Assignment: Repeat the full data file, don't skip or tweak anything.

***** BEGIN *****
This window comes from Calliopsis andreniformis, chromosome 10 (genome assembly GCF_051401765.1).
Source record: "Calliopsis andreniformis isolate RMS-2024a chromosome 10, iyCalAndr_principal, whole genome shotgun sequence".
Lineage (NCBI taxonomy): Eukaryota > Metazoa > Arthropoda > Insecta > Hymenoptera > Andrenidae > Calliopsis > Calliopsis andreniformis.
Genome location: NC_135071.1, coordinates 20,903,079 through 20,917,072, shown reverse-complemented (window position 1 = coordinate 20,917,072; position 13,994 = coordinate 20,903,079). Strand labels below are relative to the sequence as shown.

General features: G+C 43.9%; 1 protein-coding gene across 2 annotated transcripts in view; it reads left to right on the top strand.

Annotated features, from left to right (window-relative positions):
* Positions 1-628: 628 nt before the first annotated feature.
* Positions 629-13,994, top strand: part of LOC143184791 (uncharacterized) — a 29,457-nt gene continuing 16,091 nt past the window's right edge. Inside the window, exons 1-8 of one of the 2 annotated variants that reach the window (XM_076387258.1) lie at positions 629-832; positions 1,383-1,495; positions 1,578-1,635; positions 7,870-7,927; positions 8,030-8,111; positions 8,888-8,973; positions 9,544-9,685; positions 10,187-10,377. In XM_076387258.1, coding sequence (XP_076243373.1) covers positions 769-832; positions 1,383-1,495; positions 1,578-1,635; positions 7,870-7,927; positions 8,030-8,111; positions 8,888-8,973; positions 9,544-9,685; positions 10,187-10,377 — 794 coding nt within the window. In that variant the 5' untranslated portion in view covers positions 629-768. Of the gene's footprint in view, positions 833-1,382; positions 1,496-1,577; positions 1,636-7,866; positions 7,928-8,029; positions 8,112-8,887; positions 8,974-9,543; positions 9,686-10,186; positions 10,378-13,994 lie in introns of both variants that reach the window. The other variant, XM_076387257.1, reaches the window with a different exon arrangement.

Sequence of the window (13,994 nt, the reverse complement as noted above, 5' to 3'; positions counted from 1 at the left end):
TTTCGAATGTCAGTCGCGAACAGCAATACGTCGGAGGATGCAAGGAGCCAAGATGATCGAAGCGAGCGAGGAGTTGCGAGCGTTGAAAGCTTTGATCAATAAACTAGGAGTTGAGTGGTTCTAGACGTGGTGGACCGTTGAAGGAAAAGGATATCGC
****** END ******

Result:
This window comes from Calliopsis andreniformis, chromosome 10 (genome assembly GCF_051401765.1).
Source record: "Calliopsis andreniformis isolate RMS-2024a chromosome 10, iyCalAndr_principal, whole genome shotgun sequence".
Lineage (NCBI taxonomy): Eukaryota > Metazoa > Arthropoda > Insecta > Hymenoptera > Andrenidae > Calliopsis > Calliopsis andreniformis.
Genome location: NC_135071.1, coordinates 20,903,079 through 20,917,072, shown reverse-complemented (window position 1 = coordinate 20,917,072; position 13,994 = coordinate 20,903,079). Strand labels below are relative to the sequence as shown.

General features: G+C 43.9%; 1 protein-coding gene across 2 annotated transcripts in view; it reads left to right on the top strand.

Annotated features, from left to right (window-relative positions):
* Positions 1-628: 628 nt before the first annotated feature.
* Positions 629-13,994, top strand: part of LOC143184791 (uncharacterized) — a 29,457-nt gene continuing 16,091 nt past the window's right edge. Inside the window, exons 1-8 of one of the 2 annotated variants that reach the window (XM_076387258.1) lie at positions 629-832; positions 1,383-1,495; positions 1,578-1,635; positions 7,870-7,927; positions 8,030-8,111; positions 8,888-8,973; positions 9,544-9,685; positions 10,187-10,377. In XM_076387258.1, coding sequence (XP_076243373.1) covers positions 769-832; positions 1,383-1,495; positions 1,578-1,635; positions 7,870-7,927; positions 8,030-8,111; positions 8,888-8,973; positions 9,544-9,685; positions 10,187-10,377 — 794 coding nt within the window. In that variant the 5' untranslated portion in view covers positions 629-768. Of the gene's footprint in view, positions 833-1,382; positions 1,496-1,577; positions 1,636-7,866; positions 7,928-8,029; positions 8,112-8,887; positions 8,974-9,543; positions 9,686-10,186; positions 10,378-13,994 lie in introns of both variants that reach the window. The other variant, XM_076387257.1, reaches the window with a different exon arrangement.

Sequence of the window (13,994 nt, the reverse complement as noted above, 5' to 3'; positions counted from 1 at the left end):
TTTCGAATGTCAGTCGCGAACAGCAATACGTCGGAGGATGCAAGGAGCCAAGATGATCGAAGCGAGCGAGGAGTTGCGAGCGTTGAAAGCTTTGATCAATAAACTAGGAGTTGAGTGGTTCTAGACGTGGTGGACCGTTGAAGGAAAAGGATATCGC